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Protein family review

Atg8: an autophagy-related ubiquitin-like protein family

Tomer Shpilka1, Hilla Weidberg1, Shmuel Pietrokovski2* and Zvulun Elazar1*

Author Affiliations

1 Department of Biological Chemistry, The Weizmann Institute of Science, 76100 Rehovot, Israel

2 Department of Molecular Genetics, The Weizmann Institute of Science, 76100 Rehovot, Israel

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Genome Biology 2011, 12:226  doi:10.1186/gb-2011-12-7-226

Published: 27 July 2011

Abstract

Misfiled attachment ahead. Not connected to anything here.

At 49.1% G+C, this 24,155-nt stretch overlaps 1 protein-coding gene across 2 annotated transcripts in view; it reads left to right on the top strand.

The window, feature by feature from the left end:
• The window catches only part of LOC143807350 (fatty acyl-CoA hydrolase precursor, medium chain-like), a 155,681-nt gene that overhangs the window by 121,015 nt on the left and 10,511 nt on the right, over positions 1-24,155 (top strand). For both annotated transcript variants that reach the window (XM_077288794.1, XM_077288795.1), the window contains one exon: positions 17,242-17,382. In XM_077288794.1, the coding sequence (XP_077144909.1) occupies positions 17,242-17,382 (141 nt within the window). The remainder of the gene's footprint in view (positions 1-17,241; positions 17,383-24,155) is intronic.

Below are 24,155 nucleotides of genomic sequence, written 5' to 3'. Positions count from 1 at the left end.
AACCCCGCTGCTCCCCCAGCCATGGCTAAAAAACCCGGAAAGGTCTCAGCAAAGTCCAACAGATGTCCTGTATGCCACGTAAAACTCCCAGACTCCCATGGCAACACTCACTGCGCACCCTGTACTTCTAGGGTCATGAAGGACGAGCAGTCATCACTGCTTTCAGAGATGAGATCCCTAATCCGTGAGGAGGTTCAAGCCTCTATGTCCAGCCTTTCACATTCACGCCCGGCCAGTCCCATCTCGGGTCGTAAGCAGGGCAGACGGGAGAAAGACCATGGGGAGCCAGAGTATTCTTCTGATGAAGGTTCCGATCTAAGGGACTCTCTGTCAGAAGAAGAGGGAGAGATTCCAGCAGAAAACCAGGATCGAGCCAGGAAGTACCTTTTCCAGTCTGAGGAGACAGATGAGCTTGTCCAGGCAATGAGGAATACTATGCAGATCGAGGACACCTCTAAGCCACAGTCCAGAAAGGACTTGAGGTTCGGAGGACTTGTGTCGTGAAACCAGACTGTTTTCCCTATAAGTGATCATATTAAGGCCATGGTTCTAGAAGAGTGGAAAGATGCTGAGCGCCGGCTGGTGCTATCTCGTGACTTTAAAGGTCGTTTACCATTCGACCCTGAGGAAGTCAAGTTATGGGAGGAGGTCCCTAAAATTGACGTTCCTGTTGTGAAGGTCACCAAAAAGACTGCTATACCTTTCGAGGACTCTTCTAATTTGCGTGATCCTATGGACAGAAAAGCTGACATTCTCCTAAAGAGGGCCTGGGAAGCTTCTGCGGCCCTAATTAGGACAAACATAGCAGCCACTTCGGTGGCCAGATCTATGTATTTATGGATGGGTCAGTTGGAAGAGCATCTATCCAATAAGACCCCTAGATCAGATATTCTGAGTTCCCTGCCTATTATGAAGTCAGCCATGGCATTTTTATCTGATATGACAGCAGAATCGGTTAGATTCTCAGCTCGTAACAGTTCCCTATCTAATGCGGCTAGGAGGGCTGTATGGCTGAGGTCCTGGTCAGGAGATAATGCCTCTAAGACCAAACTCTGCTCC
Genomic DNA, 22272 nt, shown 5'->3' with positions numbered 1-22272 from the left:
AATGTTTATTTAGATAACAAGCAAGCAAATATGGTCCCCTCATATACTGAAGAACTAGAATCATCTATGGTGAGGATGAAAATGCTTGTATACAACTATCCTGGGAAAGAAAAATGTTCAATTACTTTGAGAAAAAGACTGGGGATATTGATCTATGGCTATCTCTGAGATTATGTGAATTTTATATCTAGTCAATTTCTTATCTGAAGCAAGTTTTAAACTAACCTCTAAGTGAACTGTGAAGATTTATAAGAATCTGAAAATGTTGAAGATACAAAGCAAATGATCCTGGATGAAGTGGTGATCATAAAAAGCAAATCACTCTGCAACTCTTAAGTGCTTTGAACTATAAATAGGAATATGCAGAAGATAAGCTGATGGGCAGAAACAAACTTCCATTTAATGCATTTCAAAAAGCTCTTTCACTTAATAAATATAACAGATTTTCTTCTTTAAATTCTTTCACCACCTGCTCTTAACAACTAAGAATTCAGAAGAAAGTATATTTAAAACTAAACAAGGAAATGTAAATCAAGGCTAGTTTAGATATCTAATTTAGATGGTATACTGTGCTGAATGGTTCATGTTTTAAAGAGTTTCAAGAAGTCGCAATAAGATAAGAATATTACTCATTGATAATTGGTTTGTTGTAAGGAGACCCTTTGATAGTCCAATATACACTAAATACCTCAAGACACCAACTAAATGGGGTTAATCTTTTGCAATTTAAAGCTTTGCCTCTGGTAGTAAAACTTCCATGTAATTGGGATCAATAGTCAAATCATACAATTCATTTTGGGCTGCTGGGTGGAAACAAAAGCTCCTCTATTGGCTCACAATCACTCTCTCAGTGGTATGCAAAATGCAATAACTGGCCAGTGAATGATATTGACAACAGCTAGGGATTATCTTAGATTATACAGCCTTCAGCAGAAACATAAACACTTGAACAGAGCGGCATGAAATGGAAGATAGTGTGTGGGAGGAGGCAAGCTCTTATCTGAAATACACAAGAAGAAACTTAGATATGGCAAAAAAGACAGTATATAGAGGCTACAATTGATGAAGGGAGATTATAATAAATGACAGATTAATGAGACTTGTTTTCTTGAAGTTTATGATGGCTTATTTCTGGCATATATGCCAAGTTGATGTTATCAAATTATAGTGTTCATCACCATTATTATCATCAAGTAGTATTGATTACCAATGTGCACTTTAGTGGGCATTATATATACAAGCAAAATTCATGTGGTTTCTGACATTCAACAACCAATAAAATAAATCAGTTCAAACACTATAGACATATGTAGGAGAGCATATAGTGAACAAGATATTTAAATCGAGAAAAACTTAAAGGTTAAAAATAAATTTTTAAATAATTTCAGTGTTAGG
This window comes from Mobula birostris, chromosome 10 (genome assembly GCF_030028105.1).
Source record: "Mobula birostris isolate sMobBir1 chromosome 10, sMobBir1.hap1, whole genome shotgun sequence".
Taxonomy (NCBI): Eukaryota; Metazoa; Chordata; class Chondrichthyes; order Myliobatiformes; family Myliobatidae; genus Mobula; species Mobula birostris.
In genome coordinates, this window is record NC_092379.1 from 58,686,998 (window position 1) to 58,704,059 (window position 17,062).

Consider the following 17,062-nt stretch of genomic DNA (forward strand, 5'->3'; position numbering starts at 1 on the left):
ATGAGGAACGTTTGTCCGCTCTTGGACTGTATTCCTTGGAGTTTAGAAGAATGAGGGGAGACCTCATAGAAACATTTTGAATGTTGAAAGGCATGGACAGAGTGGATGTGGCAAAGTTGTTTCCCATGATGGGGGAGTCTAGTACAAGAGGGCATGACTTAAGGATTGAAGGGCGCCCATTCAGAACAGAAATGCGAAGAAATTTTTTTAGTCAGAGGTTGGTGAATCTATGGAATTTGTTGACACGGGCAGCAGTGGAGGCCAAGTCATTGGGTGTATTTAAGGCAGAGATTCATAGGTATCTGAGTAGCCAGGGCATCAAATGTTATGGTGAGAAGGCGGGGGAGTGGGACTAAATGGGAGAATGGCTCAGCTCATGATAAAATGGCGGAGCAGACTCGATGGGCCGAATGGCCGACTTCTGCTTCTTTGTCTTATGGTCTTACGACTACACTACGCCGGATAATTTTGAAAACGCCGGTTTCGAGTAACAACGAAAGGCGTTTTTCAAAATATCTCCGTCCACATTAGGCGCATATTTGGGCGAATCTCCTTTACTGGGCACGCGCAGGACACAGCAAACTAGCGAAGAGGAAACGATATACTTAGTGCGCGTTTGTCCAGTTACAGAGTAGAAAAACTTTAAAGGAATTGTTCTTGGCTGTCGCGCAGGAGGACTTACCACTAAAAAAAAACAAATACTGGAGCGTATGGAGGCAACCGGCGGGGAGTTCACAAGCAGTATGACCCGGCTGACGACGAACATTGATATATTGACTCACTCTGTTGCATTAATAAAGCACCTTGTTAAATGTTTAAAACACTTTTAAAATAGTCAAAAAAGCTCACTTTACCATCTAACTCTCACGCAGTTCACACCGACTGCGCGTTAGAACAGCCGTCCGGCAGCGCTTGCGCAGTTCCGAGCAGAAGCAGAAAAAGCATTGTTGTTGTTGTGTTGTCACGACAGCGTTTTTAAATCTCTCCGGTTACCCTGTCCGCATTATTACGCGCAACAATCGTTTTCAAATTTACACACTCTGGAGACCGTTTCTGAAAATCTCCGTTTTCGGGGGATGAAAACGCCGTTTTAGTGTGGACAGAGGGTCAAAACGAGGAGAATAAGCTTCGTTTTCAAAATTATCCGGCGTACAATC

Autophagy-related (Atg) proteins are eukaryotic factors participating in various stages of the autophagic process. Thus far 34 Atgs have been identified in yeast, including the key autophagic protein Atg8. The Atg8 gene family encodes ubiquitin-like proteins that share a similar structure consisting of two amino-terminal α helices and a ubiquitin-like core. Atg8 family members are expressed in various tissues, where they participate in multiple cellular processes, such as intracellular membrane trafficking and autophagy. Their role in autophagy has been intensively studied. Atg8 proteins undergo a unique ubiquitin-like conjugation to phosphatidylethanolamine on the autophagic membrane, a process essential for autophagosome formation. Whereas yeast has a single Atg8 gene, many other eukaryotes contain multiple Atg8 orthologs. Atg8 genes of multicellular animals can be divided, by sequence similarities, into three subfamilies: microtubule-associated protein 1 light chain 3 (MAP1LC3 or LC3), γ-aminobutyric acid receptor-associated protein (GABARAP) and Golgi-associated ATPase enhancer of 16 kDa (GATE-16), which are present in sponges, cnidarians (such as sea anemones, corals and hydras) and bilateral animals. Although genes from all three subfamilies are found in vertebrates, some invertebrate lineages have lost the genes from one or two subfamilies. The amino terminus of Atg8 proteins varies between the subfamilies and has a regulatory role in their various functions. Here we discuss the evolution of Atg8 proteins and summarize the current view of their function in intracellular trafficking and autophagy from a structural perspective.